Unique balance sheet features of IBs from market risk perspective …… 2 These are re-price-able These are not re-price-able
Banking book market risk in IBs Assumption: 1 % increase in benchmark price
Banking book market risk in IBs Assumption: 1 % decrease in benchmark price
Credit (default) risk • An unexpected loss in a bank’s income due to delay in repayment or non-repayment in full by the client as contractually agreed • Default risk covers over 80% of risks in an average bank’s banking book asset portfolio • It is the cause of over 80% cases of bank failures • Default risk, also causes market risk and liquidity risk
Unique credit risk features of IBs ….1 • Treatment of default: In Islam, compensation-based restructuring of credit is the most well known form of Riba, namely, Riba Al Jahiliyah – this highly necessitates credit risk management • Moral issues in loan loss reserves • Collateral quality (restrictions on use of sovereign bonds) • Insurance – clients’ insurance and facilities insurance • Diverse modes and bundled risks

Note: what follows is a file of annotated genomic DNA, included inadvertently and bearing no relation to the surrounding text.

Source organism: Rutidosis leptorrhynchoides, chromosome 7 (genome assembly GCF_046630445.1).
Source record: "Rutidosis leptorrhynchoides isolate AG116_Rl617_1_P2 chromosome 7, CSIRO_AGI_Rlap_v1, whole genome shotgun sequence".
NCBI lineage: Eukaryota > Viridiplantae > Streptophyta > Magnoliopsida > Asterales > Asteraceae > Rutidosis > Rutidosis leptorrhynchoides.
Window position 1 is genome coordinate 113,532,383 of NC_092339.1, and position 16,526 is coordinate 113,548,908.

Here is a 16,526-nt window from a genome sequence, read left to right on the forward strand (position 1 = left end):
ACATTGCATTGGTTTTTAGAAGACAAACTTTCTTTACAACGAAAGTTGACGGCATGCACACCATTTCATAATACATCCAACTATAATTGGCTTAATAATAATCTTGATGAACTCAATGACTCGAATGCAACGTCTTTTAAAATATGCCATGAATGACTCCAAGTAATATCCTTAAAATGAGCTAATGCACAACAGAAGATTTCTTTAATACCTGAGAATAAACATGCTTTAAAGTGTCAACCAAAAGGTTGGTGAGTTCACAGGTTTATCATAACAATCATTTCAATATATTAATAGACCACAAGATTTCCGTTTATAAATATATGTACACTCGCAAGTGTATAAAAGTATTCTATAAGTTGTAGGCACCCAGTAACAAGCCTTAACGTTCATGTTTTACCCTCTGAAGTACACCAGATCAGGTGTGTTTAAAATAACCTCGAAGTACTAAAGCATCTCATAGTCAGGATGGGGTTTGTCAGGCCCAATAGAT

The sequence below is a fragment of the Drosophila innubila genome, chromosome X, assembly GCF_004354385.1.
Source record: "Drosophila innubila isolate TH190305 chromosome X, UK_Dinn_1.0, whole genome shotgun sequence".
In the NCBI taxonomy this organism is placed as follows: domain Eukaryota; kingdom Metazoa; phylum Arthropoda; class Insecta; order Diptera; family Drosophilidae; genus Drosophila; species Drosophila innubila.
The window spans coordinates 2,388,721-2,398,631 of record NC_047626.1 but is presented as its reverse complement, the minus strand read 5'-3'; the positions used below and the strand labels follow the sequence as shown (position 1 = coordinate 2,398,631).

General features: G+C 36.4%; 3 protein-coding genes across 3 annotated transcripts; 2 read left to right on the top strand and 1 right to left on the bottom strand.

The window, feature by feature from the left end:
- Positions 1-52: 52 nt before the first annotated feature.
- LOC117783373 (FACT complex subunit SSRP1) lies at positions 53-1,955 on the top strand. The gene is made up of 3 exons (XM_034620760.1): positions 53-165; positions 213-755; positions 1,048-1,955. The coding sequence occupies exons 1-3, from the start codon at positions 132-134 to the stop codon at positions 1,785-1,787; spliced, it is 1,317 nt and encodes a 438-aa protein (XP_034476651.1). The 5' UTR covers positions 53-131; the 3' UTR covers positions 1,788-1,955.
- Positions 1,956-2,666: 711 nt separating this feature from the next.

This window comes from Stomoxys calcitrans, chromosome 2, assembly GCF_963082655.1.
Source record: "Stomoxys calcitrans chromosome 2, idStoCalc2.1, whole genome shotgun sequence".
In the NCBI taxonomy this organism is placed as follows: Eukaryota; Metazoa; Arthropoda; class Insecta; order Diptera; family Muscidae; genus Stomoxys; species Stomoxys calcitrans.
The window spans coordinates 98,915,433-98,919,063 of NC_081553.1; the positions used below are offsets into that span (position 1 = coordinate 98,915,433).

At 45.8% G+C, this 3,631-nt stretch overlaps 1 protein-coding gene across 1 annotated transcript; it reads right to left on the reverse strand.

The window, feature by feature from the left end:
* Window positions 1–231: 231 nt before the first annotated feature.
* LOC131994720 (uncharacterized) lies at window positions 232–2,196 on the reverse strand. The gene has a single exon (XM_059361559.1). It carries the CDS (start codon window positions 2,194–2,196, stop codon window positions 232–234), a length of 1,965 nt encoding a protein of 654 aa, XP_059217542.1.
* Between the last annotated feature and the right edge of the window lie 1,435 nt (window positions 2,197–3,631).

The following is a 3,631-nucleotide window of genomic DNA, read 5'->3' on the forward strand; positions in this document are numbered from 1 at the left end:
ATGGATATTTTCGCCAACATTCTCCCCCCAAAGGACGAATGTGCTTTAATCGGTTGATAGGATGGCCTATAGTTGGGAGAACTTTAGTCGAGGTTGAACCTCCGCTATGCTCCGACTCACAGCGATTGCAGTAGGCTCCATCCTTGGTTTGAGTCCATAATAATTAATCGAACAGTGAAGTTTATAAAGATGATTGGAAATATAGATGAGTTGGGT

Unique credit risks of IBs…. 2 • Mudharabah / Musharakah • Default event undefined • Collateral not allowed • Salam / Istisna’ • Counterparty performance risk • Separation of market risk from default risk difficult • Catastrophic risk high • Murabahah • Baseline default risk, but counterparty risk due to embedded option (Murabahah, binding non-binding matter) also exists • Conglomeration of risks – each mode having various risks, credit, liquidity, market, reputation,
Perception of Islamic banking industry about risks The research asked Islamic banks to rank the Islamic modes of finance used by them from 1 (least severe) to 5 (most severe) in terms of risks. Responses of 15 Major Islamic banks are included. Outlier responses are not included. Based on, Tariqullah Khan and Habib Ahmed (2001), Risk Management: An Analysis of Issues in Islamic Financial Industry, Jeddah: IRTI
Part III – EXPLORING AN INTERNAL RATING SYSTEM FOR ISLAMIC MODES OF FINANCE
Islamic banks’ risks: Unique versus shared with traditional banks